Supply and dispersal of mussel farm debris and its impacts on benthic habitats in contrasting hydrodynamic regimes

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dc.contributor.advisor Carter, Lionel en
dc.contributor.advisor Grange, Ken en
dc.contributor.advisor Babcock, Russ en
dc.contributor.author Hartstein, Neil en
dc.date.accessioned 2007-12-01T09:49:43Z en
dc.date.available 2007-12-01T09:49:43Z en
dc.date.issued 2003 en
dc.identifier THESIS 04-152 en
dc.identifier.citation Thesis (PhD--Marine and Environmental Science)--University of Auckland, 2003 en
dc.identifier.uri http://hdl.handle.net/2292/2154 en
dc.description Full text is available to authenticated members of The University of Auckland only. en
dc.description.abstract This thesis is a study of the distribution, accumulation and subsequent effects of mussel debris, (faeces, pseudofaeces and mussel shells) on the benthic environment in and around mussel farms experiencing varying hydrodynamic energy. Side-scan sonagraphs at two sheltered farm sites reveal high acoustic backscatter beneath farm sites and low backscatter in the immediate surrounds. This suggests a sharp contrast in seabed material around the edge of the farm. Photography and sediment samples reveal the farms are underlain by mounds of mussel shells with faecal material infilling inter-shell voids. In contrast the surrounding seabed is naturally sedimented soft mud. Sediment from beneath the farms had total organic contents of 8-19 % decreasing sharply to natural levels 4-7 % 30m from the farm boundaries. A third site exposed to energetic waves and currents exhibits low acoustic backscatter zones beneath the farm. Photographs show the seabed is predominantly clean sand with only scattered clumps of shell and no visible faecal material. Sediments are typical of the natural setting. To estimate the initial accumulation of the falling mussel debris, current meter data, sediment flux rates, biodeposit settling velocity and water depth were combined to model the depositional distribution at the three mussel farm cultures. Model results were compared to seabed sediment samples collected at each site. At the sheltered sites, comparison of the modelled dispersal pattern and seabed identification of mussel biodeposits using sedimentological data indicated a very close association. Both were found to reduce to natural levels approximately 30-40 m from the farm site. Such similarity between the model and observed distribution of the mussel biodeposits indicated that once deposited on the seabed the biodeposits remain immobile due to the low hydrodynamic energy of the two sites. In contrast, the exposed site had only poor correlation between the dispersal model and identification of mussel biodeposits. The dispersal model indicates that the majority of mussel biodeposits initially accumulate beneath the farm. However, observations found no sign of any mussel biodeposits in sediment up to 200 m from the farm boundary. This lack of biodeposits was attributed to strong currents re-suspending and dispersing these biodeposits over a wide area thereby leaving little impact on the natural sediment. A separate study was also undertaken to examine the re-mobilisation of shell and biodeposits on the seabed. The entrainment speeds of mussel shells and biodeposits were examined using a combination of flume experiments coupled with theoretical considerations. Wave and current dissipation through a mussel farm structure was also examined with reference to impacts on the distribution of mussel debris and effects on the coastal zone downstream. Average entrainment speeds of between 25-30 cm/s were observed for mussels of market size (70-85 mm) and slightly lower speed for freshly seeded spat. Estimations of biodeposit re-suspension indicate near bed currents of at least 9.5-12 cm/s are required to re-suspend mussel biodeposits. Numerical modelling of current dissipation found some retardation of current speed resulting in possible sediment accumulation depending on the farm size and hydrodynamic regime. Finally, examination of the macroinvertebrate assemblage composition from samples taken inside and outside of the two low energy farm sites revealed significant differences, whilst no difference was observed for the relatively high-energy site. Taxa that best discriminated between the dissimilarities observed in macroinvertebrate assemblage composition inside and outside farms were principally polychaetes (more abundant inside) and ophiuroids (more abundant outside). Sediment total organic matter and number of mussel shells were the parameters that best explained the difference observed at the two relatively sheltered farm sites. No taxa or environmental variables were particularly good at discriminating or explaining differences observed inside and outside the relatively high-energy farm site. en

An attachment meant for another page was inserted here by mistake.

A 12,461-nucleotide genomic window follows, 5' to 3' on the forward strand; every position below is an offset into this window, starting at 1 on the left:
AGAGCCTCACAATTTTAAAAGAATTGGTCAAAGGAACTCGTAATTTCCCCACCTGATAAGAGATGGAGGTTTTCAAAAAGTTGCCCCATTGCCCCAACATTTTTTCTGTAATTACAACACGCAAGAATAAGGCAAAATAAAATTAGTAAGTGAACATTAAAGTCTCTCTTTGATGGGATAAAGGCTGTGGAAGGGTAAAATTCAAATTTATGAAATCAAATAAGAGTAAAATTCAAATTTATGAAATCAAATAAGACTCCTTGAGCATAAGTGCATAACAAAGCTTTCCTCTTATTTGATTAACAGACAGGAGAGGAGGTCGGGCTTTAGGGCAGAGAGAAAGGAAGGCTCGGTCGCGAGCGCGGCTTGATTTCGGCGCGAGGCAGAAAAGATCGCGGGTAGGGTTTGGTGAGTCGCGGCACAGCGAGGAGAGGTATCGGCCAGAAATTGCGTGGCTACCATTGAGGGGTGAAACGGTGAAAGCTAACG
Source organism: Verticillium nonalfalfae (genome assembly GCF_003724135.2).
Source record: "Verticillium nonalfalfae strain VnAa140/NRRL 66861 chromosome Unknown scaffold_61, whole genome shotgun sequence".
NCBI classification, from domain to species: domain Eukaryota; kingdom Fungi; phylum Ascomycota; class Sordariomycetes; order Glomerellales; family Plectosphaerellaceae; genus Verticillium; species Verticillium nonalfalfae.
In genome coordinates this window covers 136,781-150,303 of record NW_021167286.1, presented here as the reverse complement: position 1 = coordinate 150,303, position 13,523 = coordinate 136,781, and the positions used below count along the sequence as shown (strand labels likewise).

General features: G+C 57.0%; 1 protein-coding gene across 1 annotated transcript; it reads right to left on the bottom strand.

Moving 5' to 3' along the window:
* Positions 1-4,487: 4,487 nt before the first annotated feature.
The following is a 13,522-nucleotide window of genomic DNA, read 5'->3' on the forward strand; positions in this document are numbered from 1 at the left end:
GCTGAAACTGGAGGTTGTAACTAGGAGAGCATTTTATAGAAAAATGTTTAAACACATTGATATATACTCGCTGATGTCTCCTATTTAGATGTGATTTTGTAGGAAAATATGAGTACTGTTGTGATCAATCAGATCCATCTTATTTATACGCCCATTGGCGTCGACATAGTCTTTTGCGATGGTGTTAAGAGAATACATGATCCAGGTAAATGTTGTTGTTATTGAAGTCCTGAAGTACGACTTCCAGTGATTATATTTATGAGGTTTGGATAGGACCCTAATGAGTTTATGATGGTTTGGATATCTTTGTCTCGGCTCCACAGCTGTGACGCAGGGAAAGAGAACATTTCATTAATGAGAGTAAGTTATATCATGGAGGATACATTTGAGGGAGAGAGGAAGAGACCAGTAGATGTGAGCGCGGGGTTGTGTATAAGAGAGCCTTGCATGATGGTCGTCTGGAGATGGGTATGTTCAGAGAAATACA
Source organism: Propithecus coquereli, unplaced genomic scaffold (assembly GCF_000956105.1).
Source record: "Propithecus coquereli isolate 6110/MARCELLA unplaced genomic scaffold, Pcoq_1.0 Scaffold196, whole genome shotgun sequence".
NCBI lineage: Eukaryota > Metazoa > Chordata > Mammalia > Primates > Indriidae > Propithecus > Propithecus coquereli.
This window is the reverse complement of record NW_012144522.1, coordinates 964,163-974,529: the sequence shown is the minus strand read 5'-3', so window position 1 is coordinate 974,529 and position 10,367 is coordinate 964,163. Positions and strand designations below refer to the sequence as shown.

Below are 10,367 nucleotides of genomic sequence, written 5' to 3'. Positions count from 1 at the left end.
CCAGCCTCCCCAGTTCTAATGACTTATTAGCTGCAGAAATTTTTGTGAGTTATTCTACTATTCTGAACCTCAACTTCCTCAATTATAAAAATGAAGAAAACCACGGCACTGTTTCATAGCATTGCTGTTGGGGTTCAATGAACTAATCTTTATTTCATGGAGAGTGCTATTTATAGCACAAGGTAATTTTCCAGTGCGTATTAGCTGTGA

dc.language.iso en en
dc.publisher ResearchSpace@Auckland en
dc.relation.ispartof PhD Thesis - University of Auckland en
dc.relation.isreferencedby UoA99121103714002091 en
dc.rights Restricted Item. Available to authenticated members of The University of Auckland. en
dc.rights Items in ResearchSpace are protected by copyright, with all rights reserved, unless otherwise indicated. en
dc.rights.uri https://researchspace.auckland.ac.nz/docs/uoa-docs/rights.htm en
dc.title Supply and dispersal of mussel farm debris and its impacts on benthic habitats in contrasting hydrodynamic regimes en
dc.type Thesis en
thesis.degree.discipline Marine and Environmental Science en
thesis.degree.grantor The University of Auckland en
thesis.degree.level Doctoral en
thesis.degree.name PhD en
dc.rights.holder Copyright: The author en


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